Kathleen Steele appeared on the screen in the courtroom and slowly walked to a plastic chair before she sat down in her orange jumpsuit. She fidgeted, tucking her hair behind her ears and scratching her face. Every so often, she would look over her shoulders or from side to side.
The 62-year-old said only two words in her first court appearance following her arrest for aggravated manslaughter of a child. Judge Anthony Rondolino asked if she understood the charge that came after her 6-year-old son pummeled her newborn baby to death after she left them locked in a car Monday.
"Yes, sir," she said in a small voice with hands folded in front of her.
Steele's attorney Robert Love spoke on her behalf as she watched from the Pinellas County Jail. Love said they would not contest the state's order for Steele to have no contact with children 18 years old of younger.
Steele was arrested at Love's office Thursday, minutes before Pinellas County Sheriff Bob Gualtieri detailed how her son slammed and pummeled her 13-day-old baby.
If Steele posts bail, Rondolino said she will virtually be on house arrest. She'll be allowed to go back to work, but she will be monitored via GPS by the Sheriff's Office. Rondolino said he would not be reducing Steele's $100,000 bail.
Love would not say if he had worked with Steele previously or how long he had known her. When he spoke with her, Love said, the mother was "certainly devastated," but he thought she was "a pretty good lady."
— Hannah Jeffrey
In 2009 during her first pregnancy, Kathleen Steele appeared on the show I'm Pregnant And... 55 Years Old. At 30 weeks, she was already showing.
"I don't think it's up to anyone to judge us for what we choose to do with our lives," she told the cameras.
The show featured Steele and her husband, Philip, as they strolled along the beach outside their waterfront home. Steele, according to the show, had a "successful career at a financial services firm."
After 12 years of failed artificial insemination treatments, the couple tried for a baby one more time in January 2009. It worked.
Kathleen Steele is set to make her first appearance in court Friday afternoon, a day after she was jailed on aggravated manslaughter charges in what investigators say was the beating death of her 13-day-old daughter by her 6-year-old son.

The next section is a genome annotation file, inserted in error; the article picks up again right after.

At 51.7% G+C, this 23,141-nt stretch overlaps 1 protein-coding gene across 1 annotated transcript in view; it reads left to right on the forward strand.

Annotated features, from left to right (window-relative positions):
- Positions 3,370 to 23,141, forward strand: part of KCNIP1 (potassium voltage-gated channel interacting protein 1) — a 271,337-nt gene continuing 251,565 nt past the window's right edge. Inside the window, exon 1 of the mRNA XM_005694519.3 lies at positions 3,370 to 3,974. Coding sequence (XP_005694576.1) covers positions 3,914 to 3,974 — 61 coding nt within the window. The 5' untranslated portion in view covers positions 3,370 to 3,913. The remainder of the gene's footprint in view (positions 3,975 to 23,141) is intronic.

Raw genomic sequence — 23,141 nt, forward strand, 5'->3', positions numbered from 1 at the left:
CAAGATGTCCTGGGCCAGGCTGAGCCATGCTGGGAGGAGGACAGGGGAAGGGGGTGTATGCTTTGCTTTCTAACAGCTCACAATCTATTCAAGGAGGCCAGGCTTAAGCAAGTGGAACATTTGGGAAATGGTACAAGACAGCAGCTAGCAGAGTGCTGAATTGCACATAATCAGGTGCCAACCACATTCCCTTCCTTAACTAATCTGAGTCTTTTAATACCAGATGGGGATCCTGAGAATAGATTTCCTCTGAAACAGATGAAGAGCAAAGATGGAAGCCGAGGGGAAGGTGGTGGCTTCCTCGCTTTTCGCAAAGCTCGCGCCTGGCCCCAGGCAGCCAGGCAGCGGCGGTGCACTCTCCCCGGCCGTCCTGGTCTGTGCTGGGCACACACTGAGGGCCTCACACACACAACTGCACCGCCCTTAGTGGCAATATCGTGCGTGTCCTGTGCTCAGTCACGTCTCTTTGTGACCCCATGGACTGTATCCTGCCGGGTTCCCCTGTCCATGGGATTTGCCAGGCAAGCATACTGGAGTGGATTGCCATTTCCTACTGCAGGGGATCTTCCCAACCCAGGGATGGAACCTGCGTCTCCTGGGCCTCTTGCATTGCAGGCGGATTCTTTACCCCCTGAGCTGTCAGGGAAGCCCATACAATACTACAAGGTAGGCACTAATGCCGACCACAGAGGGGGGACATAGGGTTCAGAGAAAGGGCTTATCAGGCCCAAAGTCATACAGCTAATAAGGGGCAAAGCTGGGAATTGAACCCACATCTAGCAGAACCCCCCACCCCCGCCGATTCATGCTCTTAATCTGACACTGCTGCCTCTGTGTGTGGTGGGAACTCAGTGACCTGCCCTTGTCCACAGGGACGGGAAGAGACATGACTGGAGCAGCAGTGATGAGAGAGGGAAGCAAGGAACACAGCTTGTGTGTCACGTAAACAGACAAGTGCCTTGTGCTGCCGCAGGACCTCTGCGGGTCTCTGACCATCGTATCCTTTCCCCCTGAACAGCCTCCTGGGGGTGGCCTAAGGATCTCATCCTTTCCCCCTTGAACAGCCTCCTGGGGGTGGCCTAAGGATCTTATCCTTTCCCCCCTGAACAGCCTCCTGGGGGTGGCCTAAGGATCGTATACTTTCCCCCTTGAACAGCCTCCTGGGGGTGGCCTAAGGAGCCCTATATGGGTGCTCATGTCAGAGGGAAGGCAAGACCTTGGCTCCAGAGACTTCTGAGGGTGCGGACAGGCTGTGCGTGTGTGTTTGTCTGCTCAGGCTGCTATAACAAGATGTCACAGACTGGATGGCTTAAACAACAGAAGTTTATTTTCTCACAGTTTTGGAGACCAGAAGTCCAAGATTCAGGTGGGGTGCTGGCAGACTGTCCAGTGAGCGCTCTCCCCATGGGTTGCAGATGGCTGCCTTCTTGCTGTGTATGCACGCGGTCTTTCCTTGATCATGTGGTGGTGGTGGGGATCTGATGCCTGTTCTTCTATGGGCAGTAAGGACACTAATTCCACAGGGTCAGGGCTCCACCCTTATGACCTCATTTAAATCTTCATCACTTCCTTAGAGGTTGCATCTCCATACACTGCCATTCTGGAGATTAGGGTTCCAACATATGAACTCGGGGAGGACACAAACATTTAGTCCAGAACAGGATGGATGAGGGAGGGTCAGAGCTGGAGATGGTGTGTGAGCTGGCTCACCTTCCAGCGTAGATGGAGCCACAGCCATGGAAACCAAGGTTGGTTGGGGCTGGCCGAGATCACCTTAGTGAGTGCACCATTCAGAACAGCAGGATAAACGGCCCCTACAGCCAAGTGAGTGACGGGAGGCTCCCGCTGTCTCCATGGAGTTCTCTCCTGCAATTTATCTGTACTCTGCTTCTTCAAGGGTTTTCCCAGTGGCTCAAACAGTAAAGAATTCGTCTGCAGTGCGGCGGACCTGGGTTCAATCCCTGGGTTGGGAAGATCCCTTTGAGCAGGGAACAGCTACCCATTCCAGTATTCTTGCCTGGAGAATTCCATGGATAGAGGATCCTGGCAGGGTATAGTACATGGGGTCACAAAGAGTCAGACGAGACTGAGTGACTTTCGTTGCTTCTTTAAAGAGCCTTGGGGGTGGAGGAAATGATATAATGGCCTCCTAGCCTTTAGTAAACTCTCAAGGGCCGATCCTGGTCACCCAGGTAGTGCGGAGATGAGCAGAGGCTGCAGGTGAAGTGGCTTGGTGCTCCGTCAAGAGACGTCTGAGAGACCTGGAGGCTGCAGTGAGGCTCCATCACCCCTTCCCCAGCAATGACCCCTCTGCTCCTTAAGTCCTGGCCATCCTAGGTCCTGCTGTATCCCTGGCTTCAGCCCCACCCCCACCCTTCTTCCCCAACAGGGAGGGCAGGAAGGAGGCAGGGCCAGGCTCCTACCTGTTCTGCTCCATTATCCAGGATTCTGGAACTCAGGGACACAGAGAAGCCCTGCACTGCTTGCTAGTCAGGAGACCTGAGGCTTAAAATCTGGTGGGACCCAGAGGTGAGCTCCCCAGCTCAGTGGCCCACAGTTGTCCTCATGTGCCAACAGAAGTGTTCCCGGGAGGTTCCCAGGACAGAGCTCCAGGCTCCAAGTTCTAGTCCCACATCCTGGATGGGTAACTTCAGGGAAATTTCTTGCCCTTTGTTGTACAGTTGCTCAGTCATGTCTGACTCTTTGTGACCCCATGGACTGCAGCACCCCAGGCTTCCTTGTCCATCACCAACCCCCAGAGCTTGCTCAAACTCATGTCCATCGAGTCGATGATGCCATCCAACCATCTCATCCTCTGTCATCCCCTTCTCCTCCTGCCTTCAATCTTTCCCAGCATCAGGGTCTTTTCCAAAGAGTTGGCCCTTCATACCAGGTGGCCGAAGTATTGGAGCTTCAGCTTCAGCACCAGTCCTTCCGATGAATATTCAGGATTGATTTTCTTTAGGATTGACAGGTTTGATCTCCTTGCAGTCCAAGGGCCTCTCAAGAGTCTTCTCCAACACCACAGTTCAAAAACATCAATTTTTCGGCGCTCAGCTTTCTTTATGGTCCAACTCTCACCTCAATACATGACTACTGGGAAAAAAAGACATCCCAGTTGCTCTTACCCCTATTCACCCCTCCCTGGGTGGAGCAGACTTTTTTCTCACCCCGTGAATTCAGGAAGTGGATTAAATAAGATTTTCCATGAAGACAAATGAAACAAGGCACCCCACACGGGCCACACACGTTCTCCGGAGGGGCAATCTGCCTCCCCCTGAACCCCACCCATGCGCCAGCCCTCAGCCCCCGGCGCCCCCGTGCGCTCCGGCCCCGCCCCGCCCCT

Steele was booked into jail Thursday evening, a few hours after Pinellas Sheriff Bob Gualtieri called the case “one of the worst things” he had ever seen. Investigators said Steele left her children in a locked car while she went into a phone repair store in St. Petersburg on Monday.
The 6-year-old later told deputies he tried to calm the baby when she became fussy.
Pinellas County Schools spokeswoman Lisa Woolf called the tragedy an unprecedented situation. She said Pinellas County Schools will work with DCF and the Sheriff's Office as they create a plan on what to do regarding the 6-year-old's education. The child, she wanted to reassure parents, will not be returning to Lakewood Elementary.
Kathleen Steele works as a broker at Raymond James & Associates, records show.
In a statement, the company said Friday: "Raymond James expresses its deepest condolences to the family. Due to the criminal nature of this investigation, we cannot comment further."
— Zachary T. Sampson
Kathleen Steele was 61 when, according to Pinellas County Sheriff Bob Gaultieri, she became pregnant for the third time through artificial insemination with the help of a New York fertility clinic. This is one of the issues we are pursuing today.
She used her dead husband’s sperm, which had been frozen and stored for the procedure.
Jay Wolfson, USF professor of public health, medicine and pharmacy, and associate vice president for health law and policy, said it is not the doctor’s responsibility to decide if a woman of advanced years should become a mother again.
“The primary concern is going to be the physical capacity of the mother to withstand a pregnancy and deliver a healthy child,” Wolfson said. “The healthy child is really the bottom line.”
But if doctor has concerns about the mental stability of a mother, they have the option of declining to carry out the procedure, Wolfson said.
“Any physician except in an emergency room can say, ‘I choose not to participate in your discretionary healthcare procedure,’” he said.
We'll have more as our reporting continues.
— Chris O'Donnell
Speaking about the legal challenges of the criminal case against Kathleen Steele, Tampa lawyer Barry Cohen said her state of mind would be the foundation for a defense.
"It all comes down to her mental state," Cohen said. "That's where I would start."
A defense attorney would have to try to understand whether Steele was capable of appreciating the consequences of her actions, Cohen said. It is one thing to have someone who doesn't appreciate the seriousness of their conduct, it is another thing if that person does not care, he said.